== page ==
Mayor Jack Ford yesterday announced a pilot program to put surveillance cameras in areas of the downtown to improve safety for workers.
The mayor, who is seeking a second four-year term in the Nov. 8 election, said one of six likely locations would be in the block of 12th Street between the offices of the law firm Shumaker Loop & Kendrick and the environmental testing business, TTL Associates.
He said people who work in the area have experienced car break-ins, and some employees have expressed concern for their safety while walking between parking spots and their offices.
Mr. Ford said he heard about Chicago's use of public cameras to deter and apprehend criminals and sent Deputy Police Chief Derrick Diggs to investigate.
Chief Diggs said Chicago has 55 cameras in airports, bus stations, major intersections, and high-crime areas.
The cameras and accessories would cost $30,000 each and would be paid for out of the city's law enforcement trust fund, made up of funds from cash and items seized during criminal investigations, or federal homeland security funds.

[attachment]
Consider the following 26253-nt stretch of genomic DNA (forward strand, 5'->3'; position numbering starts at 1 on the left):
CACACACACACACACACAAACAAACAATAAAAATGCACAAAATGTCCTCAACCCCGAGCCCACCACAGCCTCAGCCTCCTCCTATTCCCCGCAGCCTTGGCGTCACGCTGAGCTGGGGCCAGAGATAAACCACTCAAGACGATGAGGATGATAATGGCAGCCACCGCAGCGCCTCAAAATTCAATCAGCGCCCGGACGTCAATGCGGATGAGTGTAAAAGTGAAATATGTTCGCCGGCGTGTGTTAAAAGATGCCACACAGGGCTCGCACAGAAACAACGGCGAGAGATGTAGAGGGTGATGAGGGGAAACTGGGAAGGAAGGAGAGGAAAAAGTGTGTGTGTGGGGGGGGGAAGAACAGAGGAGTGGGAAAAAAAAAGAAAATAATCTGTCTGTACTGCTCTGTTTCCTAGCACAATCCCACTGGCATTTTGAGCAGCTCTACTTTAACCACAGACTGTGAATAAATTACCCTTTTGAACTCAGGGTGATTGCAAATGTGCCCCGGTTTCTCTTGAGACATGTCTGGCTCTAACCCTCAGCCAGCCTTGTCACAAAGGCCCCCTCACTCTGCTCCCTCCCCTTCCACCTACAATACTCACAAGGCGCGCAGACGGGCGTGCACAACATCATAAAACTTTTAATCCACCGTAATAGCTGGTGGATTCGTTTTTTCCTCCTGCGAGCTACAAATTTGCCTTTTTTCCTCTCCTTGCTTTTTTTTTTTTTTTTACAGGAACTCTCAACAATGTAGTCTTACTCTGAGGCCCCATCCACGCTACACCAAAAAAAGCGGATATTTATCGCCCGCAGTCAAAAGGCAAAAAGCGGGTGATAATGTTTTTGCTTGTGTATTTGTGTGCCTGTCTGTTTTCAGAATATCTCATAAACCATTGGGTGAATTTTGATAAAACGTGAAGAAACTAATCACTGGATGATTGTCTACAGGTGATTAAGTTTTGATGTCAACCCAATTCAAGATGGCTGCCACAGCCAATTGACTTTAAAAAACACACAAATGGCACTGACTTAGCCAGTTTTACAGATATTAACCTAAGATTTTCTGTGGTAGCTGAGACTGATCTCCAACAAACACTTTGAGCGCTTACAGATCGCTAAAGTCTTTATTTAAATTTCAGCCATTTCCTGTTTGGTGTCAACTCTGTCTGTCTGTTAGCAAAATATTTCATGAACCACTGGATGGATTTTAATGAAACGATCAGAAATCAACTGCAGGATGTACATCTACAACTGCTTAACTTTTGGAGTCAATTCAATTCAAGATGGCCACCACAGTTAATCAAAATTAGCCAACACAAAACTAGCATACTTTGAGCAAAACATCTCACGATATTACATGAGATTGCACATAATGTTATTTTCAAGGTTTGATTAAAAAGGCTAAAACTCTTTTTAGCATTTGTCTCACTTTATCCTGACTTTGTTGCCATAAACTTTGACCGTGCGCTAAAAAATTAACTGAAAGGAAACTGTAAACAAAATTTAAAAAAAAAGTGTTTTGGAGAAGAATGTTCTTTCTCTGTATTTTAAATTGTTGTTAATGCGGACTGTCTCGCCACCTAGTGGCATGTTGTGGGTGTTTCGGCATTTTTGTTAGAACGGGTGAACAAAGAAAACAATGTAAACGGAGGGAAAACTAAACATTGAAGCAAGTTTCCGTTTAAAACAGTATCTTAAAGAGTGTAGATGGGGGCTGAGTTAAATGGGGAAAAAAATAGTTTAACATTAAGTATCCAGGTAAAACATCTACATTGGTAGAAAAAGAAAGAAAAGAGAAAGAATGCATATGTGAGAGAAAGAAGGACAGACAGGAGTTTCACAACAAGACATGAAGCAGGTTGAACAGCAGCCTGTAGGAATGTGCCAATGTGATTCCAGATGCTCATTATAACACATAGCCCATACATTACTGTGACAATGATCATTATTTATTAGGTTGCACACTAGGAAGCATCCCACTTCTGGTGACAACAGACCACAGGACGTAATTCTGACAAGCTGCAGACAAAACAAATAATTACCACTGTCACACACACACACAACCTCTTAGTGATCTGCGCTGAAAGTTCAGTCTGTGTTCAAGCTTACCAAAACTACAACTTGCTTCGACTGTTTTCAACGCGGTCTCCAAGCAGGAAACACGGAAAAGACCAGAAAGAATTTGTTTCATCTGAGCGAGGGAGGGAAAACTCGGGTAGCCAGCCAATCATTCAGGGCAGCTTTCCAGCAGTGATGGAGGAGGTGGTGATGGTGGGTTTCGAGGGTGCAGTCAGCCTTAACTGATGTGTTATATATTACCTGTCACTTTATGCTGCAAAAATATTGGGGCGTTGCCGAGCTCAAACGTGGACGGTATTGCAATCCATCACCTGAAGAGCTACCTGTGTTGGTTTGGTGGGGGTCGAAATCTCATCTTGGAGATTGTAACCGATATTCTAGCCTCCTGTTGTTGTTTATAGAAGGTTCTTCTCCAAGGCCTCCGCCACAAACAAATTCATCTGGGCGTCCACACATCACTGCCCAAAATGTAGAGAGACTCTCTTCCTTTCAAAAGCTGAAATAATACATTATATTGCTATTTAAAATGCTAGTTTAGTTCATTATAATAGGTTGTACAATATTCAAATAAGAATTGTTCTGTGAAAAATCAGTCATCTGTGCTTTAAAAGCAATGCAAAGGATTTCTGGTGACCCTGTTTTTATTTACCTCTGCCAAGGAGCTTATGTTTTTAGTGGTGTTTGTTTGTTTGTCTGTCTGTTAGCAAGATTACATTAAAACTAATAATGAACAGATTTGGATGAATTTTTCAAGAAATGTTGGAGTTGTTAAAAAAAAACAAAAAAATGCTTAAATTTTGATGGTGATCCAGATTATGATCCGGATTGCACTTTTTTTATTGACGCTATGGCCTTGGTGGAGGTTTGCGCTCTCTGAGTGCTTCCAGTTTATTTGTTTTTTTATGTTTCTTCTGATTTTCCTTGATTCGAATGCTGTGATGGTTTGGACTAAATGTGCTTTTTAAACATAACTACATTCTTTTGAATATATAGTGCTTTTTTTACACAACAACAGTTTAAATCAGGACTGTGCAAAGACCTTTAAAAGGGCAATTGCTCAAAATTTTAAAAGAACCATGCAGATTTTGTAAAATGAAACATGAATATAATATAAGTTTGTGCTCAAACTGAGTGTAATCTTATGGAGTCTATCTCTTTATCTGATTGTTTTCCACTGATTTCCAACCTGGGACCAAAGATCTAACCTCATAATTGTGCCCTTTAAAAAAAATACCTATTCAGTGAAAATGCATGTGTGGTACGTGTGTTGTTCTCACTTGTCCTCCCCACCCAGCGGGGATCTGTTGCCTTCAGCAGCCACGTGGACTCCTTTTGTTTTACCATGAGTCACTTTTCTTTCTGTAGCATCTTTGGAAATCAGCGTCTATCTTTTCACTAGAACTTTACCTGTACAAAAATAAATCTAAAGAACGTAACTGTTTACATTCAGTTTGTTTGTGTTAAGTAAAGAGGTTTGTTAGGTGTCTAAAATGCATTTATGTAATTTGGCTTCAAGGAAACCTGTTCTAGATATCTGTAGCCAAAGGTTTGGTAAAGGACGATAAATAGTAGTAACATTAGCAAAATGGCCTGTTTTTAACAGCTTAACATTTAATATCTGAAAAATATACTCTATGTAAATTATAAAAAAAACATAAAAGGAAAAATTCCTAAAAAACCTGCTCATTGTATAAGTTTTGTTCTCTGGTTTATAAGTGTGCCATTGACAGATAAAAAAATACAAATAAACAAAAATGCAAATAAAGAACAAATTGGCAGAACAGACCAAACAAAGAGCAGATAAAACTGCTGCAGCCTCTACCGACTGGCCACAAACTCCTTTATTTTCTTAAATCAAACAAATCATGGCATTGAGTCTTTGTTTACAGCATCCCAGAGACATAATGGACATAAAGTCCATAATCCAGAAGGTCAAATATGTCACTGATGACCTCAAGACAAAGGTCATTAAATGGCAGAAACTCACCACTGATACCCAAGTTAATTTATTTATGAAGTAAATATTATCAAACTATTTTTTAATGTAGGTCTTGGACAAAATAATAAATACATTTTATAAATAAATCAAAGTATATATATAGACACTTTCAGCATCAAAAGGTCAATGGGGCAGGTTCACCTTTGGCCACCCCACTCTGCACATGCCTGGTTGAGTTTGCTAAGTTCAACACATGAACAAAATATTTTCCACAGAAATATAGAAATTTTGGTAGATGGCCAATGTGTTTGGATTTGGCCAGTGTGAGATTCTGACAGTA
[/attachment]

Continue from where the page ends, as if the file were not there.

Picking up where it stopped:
He said the program also probably would require a police officer or civilian to monitor the video screens.
Mr. Ford said other likely locations for the cameras would be in the Warehouse District and near businesses on Adams Street and Madison Avenue.
Toledo City Council candidate Karen Shanahan yesterday urged the Toledo Board of Education to keep Edgewater Elementary School open by adding a middle school wing.
Ms. Shanahan, a Democratic candidate for an at-large seat, said Edgewater should be considered for the same kind of change being contemplated for Beverly and Birmingham elementary schools.
Under the school district's $821 million school reconstruction program, Beverly would be relocated to the building now used by Bowsher High School and would serve grades kindergarten through eight, according to Dan Burns, chief business manager for the school district.
Birmingham or another East Toledo school is being considered for the same configuration.
Ms. Shanahan said the school issue is a legitimate City Council campaign subject because she said closing the school will result in people and businesses moving out of the city.
The Lagrange Village Council yesterday called on Carty Finkbeiner to agree to come to its mayoral forum.
Beth Lewandowski, president of the council, said it has offered Oct. 25 or 27 to Mr. Finkbeiner and Mayor Jack Ford, but only Mr. Ford has responded.
"We have sent three letters, and I have called him at his home numerous times," Ms. Lewandowski said. "We need for him to confirm so we can make plans for this event."
A spokesman for Mr. Finkbeiner said they are still weighing the two proposed dates against other invitations for mayoral forums.
Compiled by Blade staff writer Tom Troy.